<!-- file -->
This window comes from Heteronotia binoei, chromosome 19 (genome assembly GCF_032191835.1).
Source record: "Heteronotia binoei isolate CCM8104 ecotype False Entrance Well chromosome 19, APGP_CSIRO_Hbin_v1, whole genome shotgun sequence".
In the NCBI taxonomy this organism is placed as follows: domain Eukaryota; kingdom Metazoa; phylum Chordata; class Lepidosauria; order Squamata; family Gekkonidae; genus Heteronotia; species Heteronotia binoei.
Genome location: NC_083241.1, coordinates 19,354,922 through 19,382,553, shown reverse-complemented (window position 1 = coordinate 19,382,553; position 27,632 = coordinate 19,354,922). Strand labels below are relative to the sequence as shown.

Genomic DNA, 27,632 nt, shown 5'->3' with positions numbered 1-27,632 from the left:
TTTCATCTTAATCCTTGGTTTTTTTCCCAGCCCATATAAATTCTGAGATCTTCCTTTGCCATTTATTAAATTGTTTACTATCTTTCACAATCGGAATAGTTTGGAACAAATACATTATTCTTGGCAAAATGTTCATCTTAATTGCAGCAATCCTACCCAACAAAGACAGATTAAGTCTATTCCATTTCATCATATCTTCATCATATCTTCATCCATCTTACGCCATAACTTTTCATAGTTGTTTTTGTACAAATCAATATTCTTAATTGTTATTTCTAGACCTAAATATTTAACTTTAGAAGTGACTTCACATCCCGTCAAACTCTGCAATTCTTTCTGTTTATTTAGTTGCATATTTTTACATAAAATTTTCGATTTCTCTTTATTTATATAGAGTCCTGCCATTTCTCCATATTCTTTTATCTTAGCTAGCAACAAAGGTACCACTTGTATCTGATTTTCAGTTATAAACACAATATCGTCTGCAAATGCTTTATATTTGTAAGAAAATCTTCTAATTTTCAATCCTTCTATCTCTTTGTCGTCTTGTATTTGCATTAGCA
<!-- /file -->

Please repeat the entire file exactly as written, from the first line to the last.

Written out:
This window comes from Heteronotia binoei, chromosome 19 (genome assembly GCF_032191835.1).
Source record: "Heteronotia binoei isolate CCM8104 ecotype False Entrance Well chromosome 19, APGP_CSIRO_Hbin_v1, whole genome shotgun sequence".
In the NCBI taxonomy this organism is placed as follows: domain Eukaryota; kingdom Metazoa; phylum Chordata; class Lepidosauria; order Squamata; family Gekkonidae; genus Heteronotia; species Heteronotia binoei.
Genome location: NC_083241.1, coordinates 19,354,922 through 19,382,553, shown reverse-complemented (window position 1 = coordinate 19,382,553; position 27,632 = coordinate 19,354,922). Strand labels below are relative to the sequence as shown.

Genomic DNA, 27,632 nt, shown 5'->3' with positions numbered 1-27,632 from the left:
TTTCATCTTAATCCTTGGTTTTTTTCCCAGCCCATATAAATTCTGAGATCTTCCTTTGCCATTTATTAAATTGTTTACTATCTTTCACAATCGGAATAGTTTGGAACAAATACATTATTCTTGGCAAAATGTTCATCTTAATTGCAGCAATCCTACCCAACAAAGACAGATTAAGTCTATTCCATTTCATCATATCTTCATCATATCTTCATCCATCTTACGCCATAACTTTTCATAGTTGTTTTTGTACAAATCAATATTCTTAATTGTTATTTCTAGACCTAAATATTTAACTTTAGAAGTGACTTCACATCCCGTCAAACTCTGCAATTCTTTCTGTTTATTTAGTTGCATATTTTTACATAAAATTTTCGATTTCTCTTTATTTATATAGAGTCCTGCCATTTCTCCATATTCTTTTATCTTAGCTAGCAACAAAGGTACCACTTGTATCTGATTTTCAGTTATAAACACAATATCGTCTGCAAATGCTTTATATTTGTAAGAAAATCTTCTAATTTTCAATCCTTCTATCTCTTTGTCGTCTTGTATTTGCATTAGCA